Chapter 75NEXT day Philip was in a good temper. He was very anxious not to bore Mildred with too much of his society, and so had arranged that he should not see her till dinner-time. She was ready when he fetched her, and he chaffed her for her unwonted punctuality. She was wearing a new dress he had given her. He remarked on its smartness.
"It'll have to go back and be altered," she said. "The skirt hangs all wrong."
"You'll have to make the dressmaker hurry up if you want to take it to Paris with you."
"It'll be ready in time for that."
"Only three more whole days. We'll go over by the eleven o'clock, shall we?"
"If you like."
He would have her for nearly a month entirely to himself. His eyes rested on her with hungry adoration. He was able to laugh a little at his own passion.
"I wonder what it is I see in you," he smiled.
"That's a nice thing to say," she answered.
Her body was so thin that one could almost see her skeleton. Her chest was as flat as a boy's. Her mouth, with its narrow pale lips, was ugly, and her skin was faintly green.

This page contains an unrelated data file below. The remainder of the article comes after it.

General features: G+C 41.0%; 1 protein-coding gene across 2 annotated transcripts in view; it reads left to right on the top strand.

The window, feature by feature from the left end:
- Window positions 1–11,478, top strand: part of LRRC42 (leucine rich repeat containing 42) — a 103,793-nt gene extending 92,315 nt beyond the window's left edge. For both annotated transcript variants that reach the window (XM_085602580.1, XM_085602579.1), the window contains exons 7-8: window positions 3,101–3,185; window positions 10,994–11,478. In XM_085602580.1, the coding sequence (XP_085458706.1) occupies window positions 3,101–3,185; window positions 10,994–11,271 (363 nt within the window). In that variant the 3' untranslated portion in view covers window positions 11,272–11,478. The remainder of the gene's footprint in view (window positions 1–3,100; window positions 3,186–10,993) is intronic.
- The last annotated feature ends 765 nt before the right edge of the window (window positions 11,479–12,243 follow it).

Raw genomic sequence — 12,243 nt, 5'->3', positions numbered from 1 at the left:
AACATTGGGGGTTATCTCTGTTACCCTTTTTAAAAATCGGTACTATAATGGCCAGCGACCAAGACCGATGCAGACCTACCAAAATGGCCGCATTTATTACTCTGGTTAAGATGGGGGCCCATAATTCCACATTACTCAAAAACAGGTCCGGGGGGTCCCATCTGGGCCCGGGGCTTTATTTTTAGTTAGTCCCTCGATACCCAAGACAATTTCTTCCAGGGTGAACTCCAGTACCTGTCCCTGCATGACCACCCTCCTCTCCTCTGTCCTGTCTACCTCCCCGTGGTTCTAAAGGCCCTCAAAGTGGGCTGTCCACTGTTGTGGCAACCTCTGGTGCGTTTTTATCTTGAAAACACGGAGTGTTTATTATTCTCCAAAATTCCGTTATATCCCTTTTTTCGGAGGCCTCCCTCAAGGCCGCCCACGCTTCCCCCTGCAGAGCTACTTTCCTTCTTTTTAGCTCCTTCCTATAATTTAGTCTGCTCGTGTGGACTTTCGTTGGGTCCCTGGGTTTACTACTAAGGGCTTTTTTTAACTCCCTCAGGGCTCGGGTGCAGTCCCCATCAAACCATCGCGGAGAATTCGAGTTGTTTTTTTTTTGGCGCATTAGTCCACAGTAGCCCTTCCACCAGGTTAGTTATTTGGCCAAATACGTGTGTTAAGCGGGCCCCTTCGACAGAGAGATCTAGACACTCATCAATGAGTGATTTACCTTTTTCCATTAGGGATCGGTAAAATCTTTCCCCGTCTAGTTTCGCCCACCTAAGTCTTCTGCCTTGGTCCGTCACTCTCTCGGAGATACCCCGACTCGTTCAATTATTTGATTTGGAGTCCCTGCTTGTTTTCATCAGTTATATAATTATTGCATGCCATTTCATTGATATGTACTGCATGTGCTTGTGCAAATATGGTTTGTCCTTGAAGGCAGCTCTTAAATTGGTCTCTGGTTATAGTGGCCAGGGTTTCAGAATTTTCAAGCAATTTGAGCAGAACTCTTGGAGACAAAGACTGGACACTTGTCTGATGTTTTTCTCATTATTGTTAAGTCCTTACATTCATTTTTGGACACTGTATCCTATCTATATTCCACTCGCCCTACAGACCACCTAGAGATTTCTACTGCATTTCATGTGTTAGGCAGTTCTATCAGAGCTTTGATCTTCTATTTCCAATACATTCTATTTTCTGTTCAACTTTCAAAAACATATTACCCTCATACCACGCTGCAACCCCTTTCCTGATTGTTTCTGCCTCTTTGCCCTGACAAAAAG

"I shall give you Blaud's Pills in quantities when we're away," said Philip, laughing. "I'm going to bring you back fat and rosy."
"I don't want to get fat," she said.
She did not speak of Griffiths, and presently while they were dining Philip half in malice, for he felt sure of himself and his power over her, said:
"It seems to me you were having a great flirtation with Harry last night?"
"I told you I was in love with him," she laughed.
"I'm glad to know that he's not in love with you."
"How d'you know?"
"I asked him."
She hesitated a moment, looking at Philip, and a curious gleam came into her eyes.
"Would you like to read a letter I had from him this morning?"
She handed him an envelope and Philip recognised Griffiths' bold, legible writing. There were eight pages. It was well written, frank and charming; it was the letter of a man who was used to making love to women. He told Mildred that he loved her passionately, he had fallen in love with her the first moment he saw her; he did not want to love her, for he knew how fond Philip was of her, but he could not help himself. Philip was such a dear, and he was very much ashamed of himself, but it was not his fault, he was just carried away. He paid her delightful compliments. Finally he thanked her for consenting to lunch with him next day and said he was dreadfully impatient to see her. Philip noticed that the letter was dated the night before; Griffiths must have written it after leaving Philip, and had taken the trouble to go out and post it when Philip thought he was in bed.
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